'Fargo' star: It's 'Downward Dog' not downward trajectory
“People are going to think, oh my God, after ‘Fargo,’ she panicked and took the first thing that came along. And it was a talking-dog show,’ ” says Allison Tolman.
Allison Tolman knows what some will be thinking about her decision to follow a breakout, Emmy-nominated role as police chief Molly Solverson in FX's Fargo with Downward Dog, an ABC comedy premiering Wednesday in which her costar is, as you may have heard, a talking dog.
"How the mighty tumble," she said, laughing, in an interview in January during an ABC media event.
"People are going to think, 'Oh, my God, after Fargo, she panicked and took the first thing that came along. And it was a talking-dog show.' So I was really worried about how to convey that I didn't panic, that I chose this show on purpose, that it was like what I wanted to do. And then I just eventually decided that I couldn't worry about it. I just had to make the show and see what happened."
One of the funniest things about the very funny Downward Dog, which in January became the first broadcast network comedy to screen at the Sundance Film Festival, is that, unlike the audience, Tolman's character, Nan, doesn't have a clue what her canine companion is thinking.
Martin — voiced by Samm Hodges, cocreator of the web series on which the show is based, and played by a dog named Ned — is lonely as Nan departs each day for a marketing job of which he knows nothing. But he also often sounds more angry than adoring when talking about her.
In fact, as a dog person, I thought he sometimes sounded more like a cat.
"I think that's what makes this show fun, though," Tolman said. "He says, often, how much he loves Nan and how he's sort of obsessed with her, but he says it in sort of an offhanded way [as in] oh, of course, 'however, I'm concerned about her behavior.' "
Like a neurotic boyfriend?
"Yes," she said. "It's like the predominant characteristic in any dog character is how much they love their human and how devoted they are to their human. But we kind of move past that and take that for granted, like, of course [he loves Nan]. Then we kind of get to go a bit deeper and play with, what is he thinking about beyond that? "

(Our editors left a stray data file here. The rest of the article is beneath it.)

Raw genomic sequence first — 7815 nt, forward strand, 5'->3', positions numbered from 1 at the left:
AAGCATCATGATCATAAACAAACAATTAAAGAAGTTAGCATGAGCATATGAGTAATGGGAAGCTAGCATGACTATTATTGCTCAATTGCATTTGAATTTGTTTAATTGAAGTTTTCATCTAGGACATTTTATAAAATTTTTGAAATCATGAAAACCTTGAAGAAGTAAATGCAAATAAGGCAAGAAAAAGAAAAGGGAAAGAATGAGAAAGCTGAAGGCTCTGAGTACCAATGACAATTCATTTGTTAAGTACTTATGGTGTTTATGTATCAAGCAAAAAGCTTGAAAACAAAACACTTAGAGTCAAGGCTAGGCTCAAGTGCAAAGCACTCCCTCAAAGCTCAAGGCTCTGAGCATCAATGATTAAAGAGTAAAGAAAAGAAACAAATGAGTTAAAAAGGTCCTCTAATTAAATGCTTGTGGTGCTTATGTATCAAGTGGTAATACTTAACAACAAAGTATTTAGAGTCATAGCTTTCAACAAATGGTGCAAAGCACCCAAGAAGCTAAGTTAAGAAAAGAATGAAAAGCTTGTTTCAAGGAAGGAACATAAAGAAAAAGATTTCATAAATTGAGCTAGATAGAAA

One thing he seems to be thinking, I suggested, is that Nan needs a better boyfriend than Jason (Lucas Neff, Raising Hope), with whom she's in a breakup that's not quite taken, or at least a boyfriend with better hair.
"I like Lucas' hair. I can't lie," Tolman said, laughing. "I feel like probably the dog identifies with all of the hair. He's like, 'Why is she so into him? I have that much hair. I'm just as furry. What's the point?' "
Neff, who's grown out both his beard and his hair, may in fact be furrier than Martin, which turned out to be a problem. "He's a short-haired dog," Tolman said of Ned, a mutt rescued from a Chicago shelter. "You know I'm allergic to short-haired dogs? I took allergy pills every day."
She's had a cat for 16 years, but "I grew up with long-haired dogs. I grew up with border collies and Australian blues … corgis," she said, and had no problems.
But "I kind of knew that I had friends who had dogs that, when they licked me, I'd get itchy. So I was kind of aware of it. And then I didn't meet Ned until we went to shoot. And I was like, 'That's a short-haired dog.' So I just went and bought a bunch of pills."
She said that no one knew.
"I really was OK. There's lots of instances where he has to lick me and then I would have to spray a little bit of Benadryl spray, because I would get a little itchy," Tolman said. "I would be like, 'We should shoot that at the end of the day. Trust me.' "
9:30 p.m. Wednesday, ABC. Moves to 8 p.m. Tuesdays next week.